Toronto Police Board to review study on accessible parking permit abuse

Accessible parking spot in Toronto parking lot. Global News

A crackdown on the abuse of accessible parking permits will be top of list when the Toronto Police Services Board meeting convenes on Thursday.

During the session, findings from a board review — commissioned by city council in late May studying alleged abuse and misuse — will be unveiled.

It’s expected that the report will show a 30 per cent increase in abuse since the start of 2017, compared to official numbers from the same time period in 2016. Last year, Toronto police issued just over 16,000 tickets related to the abuse of a parking permit, which was about a 25 per cent increase compared to numbers from 2015.

READ MORE: Toronto councillor suggests crackdown on misuse of disabled parking permits

City Coun. Joe Mihevc told AM 640’s The John Oakley Show that council will be hoping to work with the province at developing a third-party vetting system, similar to one being used by the state of New York and New York City which requires a permit from each.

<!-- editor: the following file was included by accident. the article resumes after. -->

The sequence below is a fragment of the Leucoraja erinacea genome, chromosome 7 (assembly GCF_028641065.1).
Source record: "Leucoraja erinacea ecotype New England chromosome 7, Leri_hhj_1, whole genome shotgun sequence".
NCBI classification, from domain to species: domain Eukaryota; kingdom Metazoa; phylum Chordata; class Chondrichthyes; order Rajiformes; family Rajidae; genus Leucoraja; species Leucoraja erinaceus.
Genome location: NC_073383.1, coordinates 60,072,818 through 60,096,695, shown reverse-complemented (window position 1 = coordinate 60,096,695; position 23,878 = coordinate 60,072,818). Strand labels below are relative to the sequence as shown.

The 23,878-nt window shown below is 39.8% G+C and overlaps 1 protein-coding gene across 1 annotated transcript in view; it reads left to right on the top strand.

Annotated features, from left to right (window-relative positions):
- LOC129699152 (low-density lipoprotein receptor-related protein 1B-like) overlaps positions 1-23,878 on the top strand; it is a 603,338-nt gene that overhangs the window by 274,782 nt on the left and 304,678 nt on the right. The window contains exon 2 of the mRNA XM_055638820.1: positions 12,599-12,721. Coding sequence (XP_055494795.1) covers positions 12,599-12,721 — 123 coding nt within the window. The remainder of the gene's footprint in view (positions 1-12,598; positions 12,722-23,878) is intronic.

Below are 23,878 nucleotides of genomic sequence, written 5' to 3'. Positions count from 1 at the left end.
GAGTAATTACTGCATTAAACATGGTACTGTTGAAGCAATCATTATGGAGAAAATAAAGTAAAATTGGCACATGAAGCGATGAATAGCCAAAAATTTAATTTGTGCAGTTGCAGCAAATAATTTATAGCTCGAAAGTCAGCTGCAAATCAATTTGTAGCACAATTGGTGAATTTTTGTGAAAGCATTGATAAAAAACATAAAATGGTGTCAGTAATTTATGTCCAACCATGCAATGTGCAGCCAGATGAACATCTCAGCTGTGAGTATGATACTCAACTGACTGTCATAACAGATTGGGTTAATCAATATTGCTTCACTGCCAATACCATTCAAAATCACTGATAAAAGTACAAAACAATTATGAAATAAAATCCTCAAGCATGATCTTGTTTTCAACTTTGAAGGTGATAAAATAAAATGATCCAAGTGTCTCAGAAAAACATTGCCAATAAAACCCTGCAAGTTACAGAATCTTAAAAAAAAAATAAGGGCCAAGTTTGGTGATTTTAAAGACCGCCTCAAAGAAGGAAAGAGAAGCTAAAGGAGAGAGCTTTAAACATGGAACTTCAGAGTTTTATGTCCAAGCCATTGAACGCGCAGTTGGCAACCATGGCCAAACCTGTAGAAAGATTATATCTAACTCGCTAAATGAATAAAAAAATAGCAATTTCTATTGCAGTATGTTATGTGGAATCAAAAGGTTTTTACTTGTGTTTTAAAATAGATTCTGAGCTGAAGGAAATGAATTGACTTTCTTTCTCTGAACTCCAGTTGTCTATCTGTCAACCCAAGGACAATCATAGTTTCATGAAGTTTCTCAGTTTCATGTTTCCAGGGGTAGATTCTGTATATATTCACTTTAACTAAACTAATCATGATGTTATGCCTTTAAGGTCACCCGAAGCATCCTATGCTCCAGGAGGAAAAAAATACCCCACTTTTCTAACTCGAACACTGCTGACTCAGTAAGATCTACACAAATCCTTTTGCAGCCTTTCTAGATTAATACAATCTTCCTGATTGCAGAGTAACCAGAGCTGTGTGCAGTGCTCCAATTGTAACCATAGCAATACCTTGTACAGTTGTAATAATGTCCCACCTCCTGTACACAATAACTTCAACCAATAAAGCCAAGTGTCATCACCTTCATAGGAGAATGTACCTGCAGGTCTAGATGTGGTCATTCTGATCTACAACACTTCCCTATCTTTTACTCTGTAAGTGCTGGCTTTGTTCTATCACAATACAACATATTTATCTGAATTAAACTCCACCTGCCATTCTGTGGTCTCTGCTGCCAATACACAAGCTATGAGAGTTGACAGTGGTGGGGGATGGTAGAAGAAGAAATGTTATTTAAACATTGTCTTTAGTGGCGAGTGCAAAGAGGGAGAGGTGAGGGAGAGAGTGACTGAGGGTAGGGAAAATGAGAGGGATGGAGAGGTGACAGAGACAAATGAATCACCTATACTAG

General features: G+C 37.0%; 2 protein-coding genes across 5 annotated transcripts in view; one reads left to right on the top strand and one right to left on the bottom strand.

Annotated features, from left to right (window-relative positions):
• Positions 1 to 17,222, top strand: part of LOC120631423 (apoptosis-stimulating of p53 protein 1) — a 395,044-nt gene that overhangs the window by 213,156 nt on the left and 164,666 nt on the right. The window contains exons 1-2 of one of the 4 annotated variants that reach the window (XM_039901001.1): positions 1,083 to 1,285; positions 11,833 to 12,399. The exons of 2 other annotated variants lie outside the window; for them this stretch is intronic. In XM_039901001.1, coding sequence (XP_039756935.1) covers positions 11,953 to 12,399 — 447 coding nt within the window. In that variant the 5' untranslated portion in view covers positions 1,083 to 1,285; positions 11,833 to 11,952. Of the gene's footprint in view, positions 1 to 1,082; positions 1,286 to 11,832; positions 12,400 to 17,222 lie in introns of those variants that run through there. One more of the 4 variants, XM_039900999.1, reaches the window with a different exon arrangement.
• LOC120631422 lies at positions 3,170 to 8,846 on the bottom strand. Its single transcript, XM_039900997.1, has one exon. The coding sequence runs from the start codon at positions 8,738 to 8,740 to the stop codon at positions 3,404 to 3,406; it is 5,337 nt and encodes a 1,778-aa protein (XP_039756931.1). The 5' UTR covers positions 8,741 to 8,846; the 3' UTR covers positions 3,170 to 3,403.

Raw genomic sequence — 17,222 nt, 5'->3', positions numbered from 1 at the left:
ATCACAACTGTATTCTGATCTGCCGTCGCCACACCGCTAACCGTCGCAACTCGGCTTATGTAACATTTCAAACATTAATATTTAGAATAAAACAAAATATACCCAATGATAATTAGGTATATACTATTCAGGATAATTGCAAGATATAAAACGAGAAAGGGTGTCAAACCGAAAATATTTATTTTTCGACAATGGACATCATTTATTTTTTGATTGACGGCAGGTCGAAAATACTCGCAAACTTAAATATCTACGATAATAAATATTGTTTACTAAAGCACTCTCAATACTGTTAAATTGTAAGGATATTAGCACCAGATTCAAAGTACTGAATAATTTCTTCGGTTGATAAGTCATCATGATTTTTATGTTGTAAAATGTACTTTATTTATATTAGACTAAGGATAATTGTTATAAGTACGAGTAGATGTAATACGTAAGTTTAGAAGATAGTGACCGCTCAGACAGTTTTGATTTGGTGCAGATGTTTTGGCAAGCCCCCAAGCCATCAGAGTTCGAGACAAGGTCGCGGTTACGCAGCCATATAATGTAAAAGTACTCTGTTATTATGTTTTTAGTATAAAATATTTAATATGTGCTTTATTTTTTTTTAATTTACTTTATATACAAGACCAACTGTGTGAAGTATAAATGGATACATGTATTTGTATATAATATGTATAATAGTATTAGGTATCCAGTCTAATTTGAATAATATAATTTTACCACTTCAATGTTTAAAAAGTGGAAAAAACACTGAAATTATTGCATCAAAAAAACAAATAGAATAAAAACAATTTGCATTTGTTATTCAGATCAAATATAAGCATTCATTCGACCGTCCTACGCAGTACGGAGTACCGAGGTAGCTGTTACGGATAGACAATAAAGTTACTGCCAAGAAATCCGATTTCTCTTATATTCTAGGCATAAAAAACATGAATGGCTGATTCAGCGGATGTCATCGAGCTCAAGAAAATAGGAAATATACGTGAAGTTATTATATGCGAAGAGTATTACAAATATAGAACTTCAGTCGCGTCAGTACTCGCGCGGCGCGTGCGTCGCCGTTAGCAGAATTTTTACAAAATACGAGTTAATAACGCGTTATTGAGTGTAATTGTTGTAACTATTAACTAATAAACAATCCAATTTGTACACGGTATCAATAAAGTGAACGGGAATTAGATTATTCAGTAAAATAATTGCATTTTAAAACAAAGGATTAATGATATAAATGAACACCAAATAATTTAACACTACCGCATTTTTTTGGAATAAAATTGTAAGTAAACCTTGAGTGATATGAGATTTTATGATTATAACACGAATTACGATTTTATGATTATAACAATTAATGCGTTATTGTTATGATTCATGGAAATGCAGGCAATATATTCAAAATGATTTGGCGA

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“The question we have to grapple with as council is, ‘Do we want an additional system that allows third-party verification?'” said Mihevc. “Not as per your doctor’s recommendation. You actually would have to go through a process.”

Mihevc says that process would involve going through background checks much like the TTC’s Wheel-Trans service in which a candidate must fill out an application. That application would ask questions about a person’s mobility, and require consent from a health-care professional.

“Going through that process is likely to scare off most people whose disability is not real.”

Other deterrents expected to be suggested on Thursday include the prospect of affixing a photo to each permit and increasing fines for violators.

On Tuesday, Mayor John Tory said a copy of the review had been sent to the province ahead of the meeting, and suggested that it’s now up to them to take action.

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“So now the ball is in the provincial government’s court,” Tory told reporters at Highview Park. “I’m not trying to pass the buck. I’m telling you they set the rules.”

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